Hate Speech, Indecency / Obscenity
Pussy Riot v. Russia
Closed Contracts Expression
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The Fourth Section of the European Court of Human Rights declared inadmissible an application brought by a writer found guilty by the national authorities of disputing the existence of the Holocaust in his book ‘The Founding Myths of Modern Israel”. National authorities gave him suspended sentences of imprisonment, the longest being for six months and fines in excess of 25,900 Euros, and compensation of more than 33,500 Euros for the civil parties. The European Court of Human Rights reached its conclusion by arguing that revisionist/negationist speech in relation to the Holocaust and speech which includes racially defamatory statements and incites racial hatred fall outside the protection of Article 10 and Article 17. The Court determined that the grounds “on which the national authorities convicted him, were relevant and sufficient,” and that the restriction was “necessary in a democratic society.” As such, the Fourth Section of the European Court of Human Rights relied on Article 17 (the non-destruction clause), unanimously finding the application inadmissible
The applicant, philosopher and writer is the author of a book entitled The Founding Myths of Modern Israel, which was distributed through non-commercial outlets in 1995 and subsequently republished at the applicant’s own expense in 1996. Several criminal complaints were lodged which concerned various passages from both editions of the book. For example, he stated that “Thus the words ‘gas chambers‘, ‘genocides‘ and ‘holocausts’ are put in quotation marks and presented as an ‘unexpected alibi’” …, “a myth dressed up as history and the political mileage gained from it”, “the myth of six million exterminated Jews that has become a dogma justifying and lending sanctity (as indicated by the very word Holocaust) to every act of violence” [page 85].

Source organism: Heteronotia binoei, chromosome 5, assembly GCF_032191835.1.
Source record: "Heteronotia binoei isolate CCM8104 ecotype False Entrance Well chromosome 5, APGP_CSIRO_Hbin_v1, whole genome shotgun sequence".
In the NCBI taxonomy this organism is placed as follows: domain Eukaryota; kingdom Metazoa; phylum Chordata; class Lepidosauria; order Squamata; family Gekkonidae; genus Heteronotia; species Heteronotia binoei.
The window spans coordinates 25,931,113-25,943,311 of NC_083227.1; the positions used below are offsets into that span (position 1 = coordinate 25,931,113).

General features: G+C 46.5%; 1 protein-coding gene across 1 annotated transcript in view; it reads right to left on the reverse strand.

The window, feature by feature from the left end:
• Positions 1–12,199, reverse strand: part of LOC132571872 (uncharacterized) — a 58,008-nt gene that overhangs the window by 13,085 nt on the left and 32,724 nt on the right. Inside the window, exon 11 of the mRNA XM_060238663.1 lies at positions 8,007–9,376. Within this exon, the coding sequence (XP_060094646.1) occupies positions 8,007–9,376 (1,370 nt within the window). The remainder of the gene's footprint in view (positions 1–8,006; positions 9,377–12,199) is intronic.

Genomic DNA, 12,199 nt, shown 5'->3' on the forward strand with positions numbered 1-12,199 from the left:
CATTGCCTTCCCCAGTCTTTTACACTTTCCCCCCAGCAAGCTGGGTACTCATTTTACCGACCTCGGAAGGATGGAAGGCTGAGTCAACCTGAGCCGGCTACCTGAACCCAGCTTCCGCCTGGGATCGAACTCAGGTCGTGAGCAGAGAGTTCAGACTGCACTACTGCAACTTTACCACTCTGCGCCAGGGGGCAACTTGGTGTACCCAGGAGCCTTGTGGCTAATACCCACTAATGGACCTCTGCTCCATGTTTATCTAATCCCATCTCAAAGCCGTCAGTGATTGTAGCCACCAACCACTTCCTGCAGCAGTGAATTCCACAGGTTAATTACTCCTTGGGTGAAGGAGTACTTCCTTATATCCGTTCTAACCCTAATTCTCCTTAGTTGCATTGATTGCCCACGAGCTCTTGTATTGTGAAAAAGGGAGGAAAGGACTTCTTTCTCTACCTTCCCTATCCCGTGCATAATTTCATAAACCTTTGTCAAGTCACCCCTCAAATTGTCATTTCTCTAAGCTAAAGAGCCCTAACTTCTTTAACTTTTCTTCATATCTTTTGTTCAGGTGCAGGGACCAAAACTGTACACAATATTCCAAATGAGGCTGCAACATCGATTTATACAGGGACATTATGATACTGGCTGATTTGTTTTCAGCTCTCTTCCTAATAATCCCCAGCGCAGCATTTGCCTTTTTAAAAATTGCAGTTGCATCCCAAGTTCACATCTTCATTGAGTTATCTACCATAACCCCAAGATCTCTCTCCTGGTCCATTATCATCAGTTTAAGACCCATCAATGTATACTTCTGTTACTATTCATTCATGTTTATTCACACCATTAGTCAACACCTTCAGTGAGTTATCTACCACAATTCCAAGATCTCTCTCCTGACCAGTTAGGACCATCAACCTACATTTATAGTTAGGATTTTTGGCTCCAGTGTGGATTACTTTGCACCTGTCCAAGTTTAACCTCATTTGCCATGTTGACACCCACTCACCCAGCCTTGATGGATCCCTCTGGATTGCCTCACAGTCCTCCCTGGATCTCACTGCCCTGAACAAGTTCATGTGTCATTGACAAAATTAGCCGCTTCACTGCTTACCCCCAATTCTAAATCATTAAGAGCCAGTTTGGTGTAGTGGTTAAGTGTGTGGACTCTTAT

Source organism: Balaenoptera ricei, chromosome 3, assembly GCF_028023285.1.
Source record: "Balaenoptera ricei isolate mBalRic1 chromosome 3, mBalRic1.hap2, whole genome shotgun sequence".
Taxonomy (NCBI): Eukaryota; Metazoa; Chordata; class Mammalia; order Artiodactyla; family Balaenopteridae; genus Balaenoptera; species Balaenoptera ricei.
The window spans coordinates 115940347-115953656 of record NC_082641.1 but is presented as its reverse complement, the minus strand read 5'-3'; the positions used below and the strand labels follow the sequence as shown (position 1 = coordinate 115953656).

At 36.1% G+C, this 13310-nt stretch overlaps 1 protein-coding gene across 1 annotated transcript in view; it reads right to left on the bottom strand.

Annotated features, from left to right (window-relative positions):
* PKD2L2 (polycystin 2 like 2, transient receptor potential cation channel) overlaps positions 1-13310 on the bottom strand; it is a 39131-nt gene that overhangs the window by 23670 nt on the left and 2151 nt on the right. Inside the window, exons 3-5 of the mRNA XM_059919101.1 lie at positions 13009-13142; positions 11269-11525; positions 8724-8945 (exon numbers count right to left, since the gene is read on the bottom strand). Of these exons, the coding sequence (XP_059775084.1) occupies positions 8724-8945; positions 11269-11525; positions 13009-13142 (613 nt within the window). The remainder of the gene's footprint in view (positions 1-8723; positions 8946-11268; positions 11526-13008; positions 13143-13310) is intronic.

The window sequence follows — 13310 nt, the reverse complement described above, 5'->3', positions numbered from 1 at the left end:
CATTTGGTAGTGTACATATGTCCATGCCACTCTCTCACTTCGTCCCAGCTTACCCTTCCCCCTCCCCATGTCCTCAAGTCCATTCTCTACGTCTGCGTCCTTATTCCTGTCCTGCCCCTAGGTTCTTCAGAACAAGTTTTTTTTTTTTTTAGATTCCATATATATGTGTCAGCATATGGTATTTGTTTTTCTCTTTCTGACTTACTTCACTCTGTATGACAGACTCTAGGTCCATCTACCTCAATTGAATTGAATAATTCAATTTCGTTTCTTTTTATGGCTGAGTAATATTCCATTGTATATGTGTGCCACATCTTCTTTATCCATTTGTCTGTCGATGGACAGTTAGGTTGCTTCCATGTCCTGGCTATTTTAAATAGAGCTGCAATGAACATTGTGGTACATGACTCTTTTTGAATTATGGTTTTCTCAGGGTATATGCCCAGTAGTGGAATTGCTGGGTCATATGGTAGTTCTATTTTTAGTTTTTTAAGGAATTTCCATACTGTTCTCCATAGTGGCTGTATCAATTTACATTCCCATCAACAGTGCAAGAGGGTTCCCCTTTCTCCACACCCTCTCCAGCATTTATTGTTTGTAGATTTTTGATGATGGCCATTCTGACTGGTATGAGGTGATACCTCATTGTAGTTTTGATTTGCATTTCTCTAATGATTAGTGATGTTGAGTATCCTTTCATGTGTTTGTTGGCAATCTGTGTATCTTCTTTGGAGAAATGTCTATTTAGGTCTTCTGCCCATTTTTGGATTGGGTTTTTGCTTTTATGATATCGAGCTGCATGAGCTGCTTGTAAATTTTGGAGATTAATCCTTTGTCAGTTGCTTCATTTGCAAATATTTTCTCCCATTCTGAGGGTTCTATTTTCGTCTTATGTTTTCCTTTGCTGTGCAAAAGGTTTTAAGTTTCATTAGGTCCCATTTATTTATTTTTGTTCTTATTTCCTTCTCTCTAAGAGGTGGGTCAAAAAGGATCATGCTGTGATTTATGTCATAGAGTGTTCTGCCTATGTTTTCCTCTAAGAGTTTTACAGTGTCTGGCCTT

As a result, five judicial investigations were started into the applicant’s conduct. The applicant was found guilty of disputing the existence of crimes against humanity, public defamation of a group of people – namely the Jewish community – and incitement to discrimination and racial hatred. He received suspended sentences of imprisonment, the longest being for six months, and fines. The prison sentences were to be served concurrently. The fines came up to 25,900 euros and compensation of more than EUR 33,500 was awarded to the civil parties.
The Court’s assessment of the impugned speech: The Court held that the book adopted revisionist theories and disputed the existence of the crimes committed by the Nazis against the Jews. The Court held that disputing the existence of clearly established historical events such as the Holocaust did not constitute historical research but was rather an effort to rehabilitate the Nazi regime and accuse Holocaust victims of falsifying history. Denying their existence was one of the most severe forms of racial defamation and incitement to hatred of Jews. The denial or rewriting of this type of historical fact undermined the values on which the fight against racism and anti-Semitism. It was incompatible with democracy and human rights and fell into the framework of Article 17.